So here is the thing about working off of someone else’s recipe. The idea sounds deeply romantic. Old family recipes passed down generation to generation, each woman living a different and unexpected life with this one thing in common. I mean, the idea is hallmark movie level awesome.
That is until you try it.
The thing about someone else’s recipe is that it was written for them, with their kitchen accouterments and baking knowledge in mind. For example, my grandmother notes that this is a 1/2 recipe, but I have no idea what the size of the original was. I assumed I needed to put it in a pan, but I just get to guess what kind of pan, along with guessing what the hell salad oil is and just picking whatever kind of nut I want to stick in this bad boy. Basically, the skeleton of something tasty is there, and that’s literally, all she wrote.
Accepting the mysteries, I get started. Not knowing whether to core and peel my apples or how to cut them, I took my best guess. Skin on, ’cause I am lazy. Chopped into small bits, ’cause trying to eat massive apple bits in a cake sounds difficult.
After that, I took my best guess at salad oil. Olive oil, while the most logical choice, seemed odd. That said, my grandma did not mess around about salad and I know exactly what she put in them, and it was olive oil (This is only kinda a joke. A “nice big salad” was served at EVERY MEAL of my childhood. Consuming vegetables without lettuce was not something I did until well into my 20s). So, I decided to get creative and combine equal parts olive oil and vegetable oil. Because why not?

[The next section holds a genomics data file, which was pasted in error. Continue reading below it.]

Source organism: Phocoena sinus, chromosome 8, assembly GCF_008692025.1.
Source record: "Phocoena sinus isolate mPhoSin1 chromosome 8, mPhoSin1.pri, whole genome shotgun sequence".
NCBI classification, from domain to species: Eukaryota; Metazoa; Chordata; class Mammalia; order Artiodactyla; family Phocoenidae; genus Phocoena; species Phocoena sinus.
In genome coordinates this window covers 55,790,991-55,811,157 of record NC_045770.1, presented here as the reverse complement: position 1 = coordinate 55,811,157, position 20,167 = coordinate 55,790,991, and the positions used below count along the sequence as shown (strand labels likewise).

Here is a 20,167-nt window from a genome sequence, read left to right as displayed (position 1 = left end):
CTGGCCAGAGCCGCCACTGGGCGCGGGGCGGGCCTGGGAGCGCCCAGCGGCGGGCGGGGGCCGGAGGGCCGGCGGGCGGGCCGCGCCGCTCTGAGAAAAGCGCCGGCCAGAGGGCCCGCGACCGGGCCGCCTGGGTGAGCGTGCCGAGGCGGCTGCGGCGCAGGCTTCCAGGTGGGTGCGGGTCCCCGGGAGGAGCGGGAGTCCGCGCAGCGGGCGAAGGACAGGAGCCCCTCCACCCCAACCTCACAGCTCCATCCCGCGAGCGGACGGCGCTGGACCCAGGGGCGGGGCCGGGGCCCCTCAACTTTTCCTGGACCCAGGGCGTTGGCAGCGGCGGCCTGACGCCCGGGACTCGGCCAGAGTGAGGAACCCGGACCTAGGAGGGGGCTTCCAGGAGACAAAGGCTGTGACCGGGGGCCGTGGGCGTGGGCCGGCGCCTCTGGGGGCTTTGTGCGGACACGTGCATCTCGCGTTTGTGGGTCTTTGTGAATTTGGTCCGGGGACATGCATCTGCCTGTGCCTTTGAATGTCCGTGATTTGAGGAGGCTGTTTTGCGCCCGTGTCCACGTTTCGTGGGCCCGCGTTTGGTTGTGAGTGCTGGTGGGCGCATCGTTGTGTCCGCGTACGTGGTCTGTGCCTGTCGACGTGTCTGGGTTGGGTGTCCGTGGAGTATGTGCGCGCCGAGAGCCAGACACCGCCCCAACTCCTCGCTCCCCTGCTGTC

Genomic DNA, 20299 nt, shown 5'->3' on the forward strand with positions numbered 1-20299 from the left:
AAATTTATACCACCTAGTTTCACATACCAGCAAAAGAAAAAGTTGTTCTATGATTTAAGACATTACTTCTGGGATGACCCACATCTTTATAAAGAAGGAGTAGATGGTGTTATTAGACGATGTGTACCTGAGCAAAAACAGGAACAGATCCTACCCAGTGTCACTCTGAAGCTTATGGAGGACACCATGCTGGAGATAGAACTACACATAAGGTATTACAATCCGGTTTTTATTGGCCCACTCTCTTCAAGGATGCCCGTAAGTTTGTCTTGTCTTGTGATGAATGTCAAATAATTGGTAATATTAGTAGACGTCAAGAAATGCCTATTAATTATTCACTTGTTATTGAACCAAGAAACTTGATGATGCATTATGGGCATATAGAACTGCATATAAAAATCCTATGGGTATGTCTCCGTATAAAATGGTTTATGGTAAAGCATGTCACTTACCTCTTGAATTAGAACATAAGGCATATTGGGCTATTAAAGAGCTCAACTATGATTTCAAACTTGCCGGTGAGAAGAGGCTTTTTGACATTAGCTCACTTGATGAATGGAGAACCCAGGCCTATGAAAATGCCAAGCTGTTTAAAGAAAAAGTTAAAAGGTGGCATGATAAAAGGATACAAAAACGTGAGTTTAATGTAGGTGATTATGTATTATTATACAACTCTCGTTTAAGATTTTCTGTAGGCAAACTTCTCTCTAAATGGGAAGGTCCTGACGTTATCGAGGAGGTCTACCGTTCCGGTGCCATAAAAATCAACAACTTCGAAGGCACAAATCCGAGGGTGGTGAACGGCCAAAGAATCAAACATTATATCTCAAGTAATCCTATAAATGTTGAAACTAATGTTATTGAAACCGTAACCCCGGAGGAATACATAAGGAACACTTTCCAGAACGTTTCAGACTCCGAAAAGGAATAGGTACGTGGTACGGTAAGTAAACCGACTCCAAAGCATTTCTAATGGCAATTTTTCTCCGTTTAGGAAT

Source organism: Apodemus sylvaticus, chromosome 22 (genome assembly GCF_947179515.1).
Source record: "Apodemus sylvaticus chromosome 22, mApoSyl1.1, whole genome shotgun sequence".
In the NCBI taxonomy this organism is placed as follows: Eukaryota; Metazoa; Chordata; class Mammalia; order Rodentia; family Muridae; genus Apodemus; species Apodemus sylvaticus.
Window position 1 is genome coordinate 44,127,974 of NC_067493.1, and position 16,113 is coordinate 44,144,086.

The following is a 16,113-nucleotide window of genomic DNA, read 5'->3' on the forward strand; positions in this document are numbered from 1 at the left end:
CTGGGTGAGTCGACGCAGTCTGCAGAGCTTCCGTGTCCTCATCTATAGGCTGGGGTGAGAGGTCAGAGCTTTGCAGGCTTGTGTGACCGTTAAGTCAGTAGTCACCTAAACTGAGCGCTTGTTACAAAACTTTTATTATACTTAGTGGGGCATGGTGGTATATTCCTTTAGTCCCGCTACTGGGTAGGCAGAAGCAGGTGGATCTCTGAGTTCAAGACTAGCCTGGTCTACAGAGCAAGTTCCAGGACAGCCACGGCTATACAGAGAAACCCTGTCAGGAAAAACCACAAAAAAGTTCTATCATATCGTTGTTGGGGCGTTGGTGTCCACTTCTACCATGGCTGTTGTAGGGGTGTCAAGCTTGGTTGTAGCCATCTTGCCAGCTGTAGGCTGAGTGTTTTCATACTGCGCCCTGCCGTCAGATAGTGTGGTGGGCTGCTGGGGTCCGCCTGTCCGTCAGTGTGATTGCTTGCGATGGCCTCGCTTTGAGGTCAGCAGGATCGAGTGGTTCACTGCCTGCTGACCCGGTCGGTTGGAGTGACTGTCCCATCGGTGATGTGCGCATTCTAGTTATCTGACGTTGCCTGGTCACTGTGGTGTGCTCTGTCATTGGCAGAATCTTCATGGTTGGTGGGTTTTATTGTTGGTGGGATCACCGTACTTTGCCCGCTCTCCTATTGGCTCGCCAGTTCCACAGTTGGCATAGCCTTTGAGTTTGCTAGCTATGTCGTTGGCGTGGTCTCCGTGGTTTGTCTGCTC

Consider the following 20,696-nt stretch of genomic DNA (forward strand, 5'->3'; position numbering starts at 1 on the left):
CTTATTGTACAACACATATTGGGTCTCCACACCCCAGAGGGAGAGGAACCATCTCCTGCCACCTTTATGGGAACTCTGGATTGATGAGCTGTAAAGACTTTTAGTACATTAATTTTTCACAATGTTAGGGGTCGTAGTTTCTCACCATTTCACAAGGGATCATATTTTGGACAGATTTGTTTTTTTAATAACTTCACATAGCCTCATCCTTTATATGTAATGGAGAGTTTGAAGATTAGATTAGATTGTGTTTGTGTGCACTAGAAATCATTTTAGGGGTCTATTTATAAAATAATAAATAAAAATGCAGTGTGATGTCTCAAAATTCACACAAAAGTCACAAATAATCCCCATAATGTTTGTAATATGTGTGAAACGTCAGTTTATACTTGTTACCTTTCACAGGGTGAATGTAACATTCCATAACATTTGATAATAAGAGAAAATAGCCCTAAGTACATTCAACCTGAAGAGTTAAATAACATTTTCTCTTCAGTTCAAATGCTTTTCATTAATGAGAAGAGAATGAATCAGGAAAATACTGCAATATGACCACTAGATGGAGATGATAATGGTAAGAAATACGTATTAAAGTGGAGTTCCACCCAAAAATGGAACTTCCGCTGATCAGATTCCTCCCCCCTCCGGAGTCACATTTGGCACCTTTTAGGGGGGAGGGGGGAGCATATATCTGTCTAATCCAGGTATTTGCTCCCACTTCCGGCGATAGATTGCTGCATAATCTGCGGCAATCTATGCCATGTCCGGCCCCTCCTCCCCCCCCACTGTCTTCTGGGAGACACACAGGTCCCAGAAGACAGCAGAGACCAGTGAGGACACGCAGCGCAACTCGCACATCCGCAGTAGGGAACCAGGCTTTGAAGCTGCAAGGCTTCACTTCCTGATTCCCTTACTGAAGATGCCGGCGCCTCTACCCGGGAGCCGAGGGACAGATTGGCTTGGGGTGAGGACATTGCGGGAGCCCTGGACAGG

After that, I decide that whatever nuts I have in the house are going in the cake, in this case, pecans. I don’t like walnuts much. They taste like dirt.
Then I mix all of this goodness together and try the batter. WHICH IS SHEER MAGIC, PEOPLE. Next, I dump it in a single cake round, because the card said cake and stick it in the over for an unspecified amount of time, which ends up being under an hour (Grammy, you lied!). It makes my house smell like heaven, and suddenly, I am very excited to share this cake with people. Perhaps, my book club?
I pop it out of the oven and realize two things very quickly. 1) This recipe is inaccurately named. It should have been called a coffee cake, and 2) It probably should not have gone in a cake pan. Unfortunately, grandma did not leave me any instructions on how/if I should let the thing cool all the way before trying to remove it from the tragic pan of my choice. I opted for a middle of the road approach. Somewhere between cookies and bread.
That was not a great idea. My newly formed plan to take this thing to book club died in my kitchen because I am nothing if not a presentation perfectionist (this is an inherited trait from Grandma Lucille Bluth…not great). That said, I wish I had brought the damn thing to book club because even in its sad state, the thing was GOOD. Like, so good I ate all of the different pieces of it in four smooth days. By myself.
It was so good that I am excited to make it again in the right pan. And the nice thing about this cake is that it is really simple. Odds are, you have everything you need to make it right now.
Lessons, for those who want to bake like Lucille:
- Use an 8×8 pan
- Pay attention to the thing, because that timing is not specific
- Use whatever nuts you want
- No, you don’t need to peel the apples
- You can use whatever oil you want
- DON’T try to dump the thing out the pan when it’s warm (and yes, for the record, I did grease that pan)
Addendum: I called my mother to discuss my “cake” failure and send her the recipe. She seemed to think that an 8×8 was obvious because it says 1/2 at the top…no mom, it was not obvious. Similarly, she thought it was clear one would use vegetable oil. Just because. THAT IS NOT CLEAR. YOU KNOW YOUR MOTHER LOVED OLIVE OIL ON SALAD. She did agree that you could do whatever with the nut situation. I forgot to ask about the apples, so good luck on that one.